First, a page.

The experience of anxiety can be understood, in some cases, as a signal and reaction to a danger, whether in a perceived threat from within the mind itself of the individual or a perceived threat in the external world. The anticipatory anxiety from an external sense of threat can help you to prepare yourself to ‘fight or flight’ from the situation that produces the sense of danger and threat.
In the case of an internal sense of threat, from thoughts or emotions that come from within the mind itself that feel overwhelming to the individual, the ability to respond to this internal sense of threat becomes a more complex and problematic situation. With this sense of threat, the individual feels the need to defend him or herself against these thought and emotions in order to reduce the feeling of anxiety that it produces within them. One of these defensive strategies that the individual can sometimes take to reduce this overwhelming anxiety is to produce what is known as a phobia.
What is a Phobia?
Phobia can be defined as an extreme fear of a particular object, such a particular animals like spiders or snakes, or a particular situation, such as leaving home or being in crowded places. Those who suffer from a phobia experience severe and overwhelming anxiety if they encounter the phobic object or are in the feared situation. As a consequence, the individual develop strategies in order to avoid the object or situations so to prevent the overwhelming experience of anxiety from occurring. In some cases, these strategies may become so elaborate that the individuals’ life becomes severely restricted and can be the cause of a great amount of suffering.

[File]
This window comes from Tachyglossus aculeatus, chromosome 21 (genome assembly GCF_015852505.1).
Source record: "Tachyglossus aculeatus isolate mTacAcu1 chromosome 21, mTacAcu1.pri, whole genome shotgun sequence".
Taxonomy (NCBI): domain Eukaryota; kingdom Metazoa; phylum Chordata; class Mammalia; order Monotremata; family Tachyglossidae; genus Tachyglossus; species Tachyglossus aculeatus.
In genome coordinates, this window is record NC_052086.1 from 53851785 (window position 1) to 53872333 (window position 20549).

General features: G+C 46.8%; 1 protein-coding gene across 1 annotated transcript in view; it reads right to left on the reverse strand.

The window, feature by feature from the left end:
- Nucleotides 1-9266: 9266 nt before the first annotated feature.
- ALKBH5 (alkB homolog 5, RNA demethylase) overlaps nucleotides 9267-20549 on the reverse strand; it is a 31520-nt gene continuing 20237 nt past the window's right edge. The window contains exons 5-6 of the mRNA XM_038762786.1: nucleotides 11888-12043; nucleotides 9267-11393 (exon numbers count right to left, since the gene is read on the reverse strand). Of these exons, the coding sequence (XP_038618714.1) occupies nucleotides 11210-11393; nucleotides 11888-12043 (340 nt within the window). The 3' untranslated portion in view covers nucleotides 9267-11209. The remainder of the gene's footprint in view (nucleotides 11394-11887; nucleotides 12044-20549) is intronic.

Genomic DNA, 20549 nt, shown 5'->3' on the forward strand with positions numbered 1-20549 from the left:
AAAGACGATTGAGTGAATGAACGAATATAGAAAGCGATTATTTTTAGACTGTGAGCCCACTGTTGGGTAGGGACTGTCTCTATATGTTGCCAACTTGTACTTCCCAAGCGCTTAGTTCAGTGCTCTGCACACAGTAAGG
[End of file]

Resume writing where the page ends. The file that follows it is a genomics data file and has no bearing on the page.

The Types of Phobias
Specific phobias have been classified into four major subtypes, with a fifth category that do not fit into the other four subtypes.
- Situational Phobias
- Blood-Injection Injury Phobias
- Natural Environmental Phobias
- Animal Phobias
- Other Phobias
Although the function of a phobia can be seen in general terms as a way of limiting or avoiding the overwhelming experience of anxiety that the phobic object or situation produces, the underlying question of the severe anxiety that the phobia protects the individual is one that needs to be explored within the psychotherapeutic process.
How Counselling and Psychotherapy Can Help
Although the classifications of the different subtypes of phobia can be helpful to help place a phobia in a specific category, what is more important in the psychotherapeutic treatment of phobia is to speak about how and why, in your specific circumstance and in your unique history, the formation of the phobia came to be. Counselling and psychotherapy can help you to come to terms with and to work through all the sources of anxiety that the phobia has been established to protect you from.
If you or someone you know may be having difficulties with anxiety or phobias, please contact Paul Reid – Counselling & Psychotherapy via the contact details below.
Phobia Counselling Melbourne
Paul Reid – Counselling & Psychotherapy